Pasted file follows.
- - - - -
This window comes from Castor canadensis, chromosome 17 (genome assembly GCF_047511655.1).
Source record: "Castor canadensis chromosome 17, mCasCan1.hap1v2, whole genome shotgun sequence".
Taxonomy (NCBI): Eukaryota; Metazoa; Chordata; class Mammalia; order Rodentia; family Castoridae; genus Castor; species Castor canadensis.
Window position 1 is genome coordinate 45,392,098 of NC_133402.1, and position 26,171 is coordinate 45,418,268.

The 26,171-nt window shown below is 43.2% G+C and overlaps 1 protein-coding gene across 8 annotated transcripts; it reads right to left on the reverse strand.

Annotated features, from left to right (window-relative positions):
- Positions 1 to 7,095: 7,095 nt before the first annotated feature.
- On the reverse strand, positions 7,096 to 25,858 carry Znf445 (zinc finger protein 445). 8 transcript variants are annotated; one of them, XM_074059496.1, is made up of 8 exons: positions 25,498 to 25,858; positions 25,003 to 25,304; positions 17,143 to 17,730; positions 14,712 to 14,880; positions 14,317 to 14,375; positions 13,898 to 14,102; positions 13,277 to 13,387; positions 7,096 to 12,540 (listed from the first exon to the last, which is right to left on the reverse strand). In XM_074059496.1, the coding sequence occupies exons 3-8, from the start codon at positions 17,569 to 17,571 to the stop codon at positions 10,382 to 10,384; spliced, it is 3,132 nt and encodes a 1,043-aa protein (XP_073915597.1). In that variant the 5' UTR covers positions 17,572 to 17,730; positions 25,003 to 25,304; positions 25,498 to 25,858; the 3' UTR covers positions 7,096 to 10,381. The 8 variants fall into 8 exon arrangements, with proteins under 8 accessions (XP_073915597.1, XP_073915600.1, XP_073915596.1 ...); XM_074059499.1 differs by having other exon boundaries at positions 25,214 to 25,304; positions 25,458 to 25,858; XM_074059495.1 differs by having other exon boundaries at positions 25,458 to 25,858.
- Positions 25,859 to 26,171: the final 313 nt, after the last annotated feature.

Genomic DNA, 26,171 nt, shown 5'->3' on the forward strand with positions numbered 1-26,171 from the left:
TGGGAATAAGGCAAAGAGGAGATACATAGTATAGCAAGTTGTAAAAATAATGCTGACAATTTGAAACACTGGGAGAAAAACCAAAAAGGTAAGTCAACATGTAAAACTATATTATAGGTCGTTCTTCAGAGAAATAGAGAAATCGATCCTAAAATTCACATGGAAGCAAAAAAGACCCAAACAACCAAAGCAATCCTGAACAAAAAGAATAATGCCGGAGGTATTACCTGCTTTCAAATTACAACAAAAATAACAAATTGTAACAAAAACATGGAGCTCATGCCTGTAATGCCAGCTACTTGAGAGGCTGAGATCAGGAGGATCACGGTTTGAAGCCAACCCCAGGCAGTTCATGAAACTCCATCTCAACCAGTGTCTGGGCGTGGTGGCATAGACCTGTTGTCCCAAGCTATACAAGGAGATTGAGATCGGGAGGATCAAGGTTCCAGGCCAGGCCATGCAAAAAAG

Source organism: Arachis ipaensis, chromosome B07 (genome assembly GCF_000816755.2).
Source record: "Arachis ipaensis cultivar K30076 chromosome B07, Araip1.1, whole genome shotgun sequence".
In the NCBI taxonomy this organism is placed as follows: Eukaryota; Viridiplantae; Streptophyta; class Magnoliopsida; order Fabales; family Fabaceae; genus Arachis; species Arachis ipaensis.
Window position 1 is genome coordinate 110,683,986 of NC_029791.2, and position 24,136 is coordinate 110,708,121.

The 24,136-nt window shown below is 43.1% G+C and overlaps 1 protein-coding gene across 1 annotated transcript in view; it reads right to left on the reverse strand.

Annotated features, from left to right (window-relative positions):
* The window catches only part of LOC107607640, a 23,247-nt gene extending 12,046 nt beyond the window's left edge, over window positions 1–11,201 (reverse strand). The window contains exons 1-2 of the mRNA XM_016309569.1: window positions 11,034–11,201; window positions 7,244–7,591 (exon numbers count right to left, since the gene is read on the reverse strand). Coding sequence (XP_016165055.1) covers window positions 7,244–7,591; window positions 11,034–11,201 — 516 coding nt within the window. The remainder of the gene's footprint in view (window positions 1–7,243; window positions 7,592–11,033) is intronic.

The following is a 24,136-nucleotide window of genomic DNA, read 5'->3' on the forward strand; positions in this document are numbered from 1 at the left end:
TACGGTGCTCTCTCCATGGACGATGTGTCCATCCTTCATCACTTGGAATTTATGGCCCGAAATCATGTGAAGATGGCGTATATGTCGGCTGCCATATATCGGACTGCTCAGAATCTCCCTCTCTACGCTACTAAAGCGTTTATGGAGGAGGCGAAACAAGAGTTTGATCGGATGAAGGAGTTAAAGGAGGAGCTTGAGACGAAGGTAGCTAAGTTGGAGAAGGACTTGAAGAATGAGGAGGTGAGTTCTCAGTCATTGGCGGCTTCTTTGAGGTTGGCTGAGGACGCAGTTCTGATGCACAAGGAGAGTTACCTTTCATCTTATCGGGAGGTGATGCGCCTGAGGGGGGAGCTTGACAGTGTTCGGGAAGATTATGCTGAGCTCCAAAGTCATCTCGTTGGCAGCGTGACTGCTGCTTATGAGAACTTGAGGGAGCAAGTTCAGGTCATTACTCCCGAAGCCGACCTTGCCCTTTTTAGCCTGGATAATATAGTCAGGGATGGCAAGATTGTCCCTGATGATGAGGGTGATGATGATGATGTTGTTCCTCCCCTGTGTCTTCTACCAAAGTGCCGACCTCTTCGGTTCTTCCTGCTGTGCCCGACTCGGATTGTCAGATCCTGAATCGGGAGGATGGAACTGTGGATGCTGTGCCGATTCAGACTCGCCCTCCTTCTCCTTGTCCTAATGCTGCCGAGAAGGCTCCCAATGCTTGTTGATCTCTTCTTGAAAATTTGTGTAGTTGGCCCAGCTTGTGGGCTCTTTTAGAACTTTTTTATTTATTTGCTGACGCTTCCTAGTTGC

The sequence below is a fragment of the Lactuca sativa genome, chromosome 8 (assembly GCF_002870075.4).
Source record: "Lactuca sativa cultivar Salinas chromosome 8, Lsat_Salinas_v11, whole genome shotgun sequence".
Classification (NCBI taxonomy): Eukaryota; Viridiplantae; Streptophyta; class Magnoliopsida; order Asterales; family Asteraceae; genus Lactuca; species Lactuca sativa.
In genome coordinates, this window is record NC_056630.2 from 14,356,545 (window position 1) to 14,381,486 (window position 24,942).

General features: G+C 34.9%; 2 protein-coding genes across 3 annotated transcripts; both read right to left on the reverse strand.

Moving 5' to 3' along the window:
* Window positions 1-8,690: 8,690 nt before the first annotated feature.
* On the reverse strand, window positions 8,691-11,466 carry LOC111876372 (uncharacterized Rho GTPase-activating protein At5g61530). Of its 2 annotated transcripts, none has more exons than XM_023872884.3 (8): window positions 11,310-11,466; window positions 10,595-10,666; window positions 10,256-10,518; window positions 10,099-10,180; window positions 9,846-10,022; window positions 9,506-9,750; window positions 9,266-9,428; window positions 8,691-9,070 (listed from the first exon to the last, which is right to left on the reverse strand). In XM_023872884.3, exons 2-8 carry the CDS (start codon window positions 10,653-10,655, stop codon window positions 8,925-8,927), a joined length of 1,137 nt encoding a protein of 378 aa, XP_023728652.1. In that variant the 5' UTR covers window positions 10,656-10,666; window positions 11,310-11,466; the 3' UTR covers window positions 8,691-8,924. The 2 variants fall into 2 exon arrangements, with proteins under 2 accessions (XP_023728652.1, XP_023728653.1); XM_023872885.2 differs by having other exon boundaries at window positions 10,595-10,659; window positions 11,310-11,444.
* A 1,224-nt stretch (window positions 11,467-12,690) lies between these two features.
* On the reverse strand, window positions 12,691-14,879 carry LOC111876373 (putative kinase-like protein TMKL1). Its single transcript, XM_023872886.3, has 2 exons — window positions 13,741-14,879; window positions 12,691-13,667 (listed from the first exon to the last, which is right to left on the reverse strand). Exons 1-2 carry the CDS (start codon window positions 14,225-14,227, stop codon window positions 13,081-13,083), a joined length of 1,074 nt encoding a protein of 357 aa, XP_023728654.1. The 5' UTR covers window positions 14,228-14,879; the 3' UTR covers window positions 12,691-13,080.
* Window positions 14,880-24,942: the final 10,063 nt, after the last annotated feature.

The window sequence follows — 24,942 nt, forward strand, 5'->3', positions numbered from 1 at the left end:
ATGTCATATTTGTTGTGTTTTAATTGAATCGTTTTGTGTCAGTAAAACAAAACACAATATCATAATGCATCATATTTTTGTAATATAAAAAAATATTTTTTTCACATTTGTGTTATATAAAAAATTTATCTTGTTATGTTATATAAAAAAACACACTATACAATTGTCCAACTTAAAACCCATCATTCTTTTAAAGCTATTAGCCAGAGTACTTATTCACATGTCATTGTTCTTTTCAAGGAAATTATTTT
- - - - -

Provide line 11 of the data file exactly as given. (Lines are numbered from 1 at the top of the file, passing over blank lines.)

TGGGAATAAGGCAAAGAGGAGATACATAGTATAGCAAGTTGTAAAAATAATGCTGACAATTTGAAACACTGGGAGAAAAACCAAAAAGGTAAGTCAACATGTAAAACTATATTATAGGTCGTTCTTCAGAGAAATAGAGAAATCGATCCTAAAATTCACATGGAAGCAAAAAAGACCCAAACAACCAAAGCAATCCTGAACAAAAAGAATAATGCCGGAGGTATTACCTGCTTTCAAATTACAACAAAAATAACAAATTGTAACAAAAACATGGAGCTCATGCCTGTAATGCCAGCTACTTGAGAGGCTGAGATCAGGAGGATCACGGTTTGAAGCCAACCCCAGGCAGTTCATGAAACTCCATCTCAACCAGTGTCTGGGCGTGGTGGCATAGACCTGTTGTCCCAAGCTATACAAGGAGATTGAGATCGGGAGGATCAAGGTTCCAGGCCAGGCCATGCAAAAAAG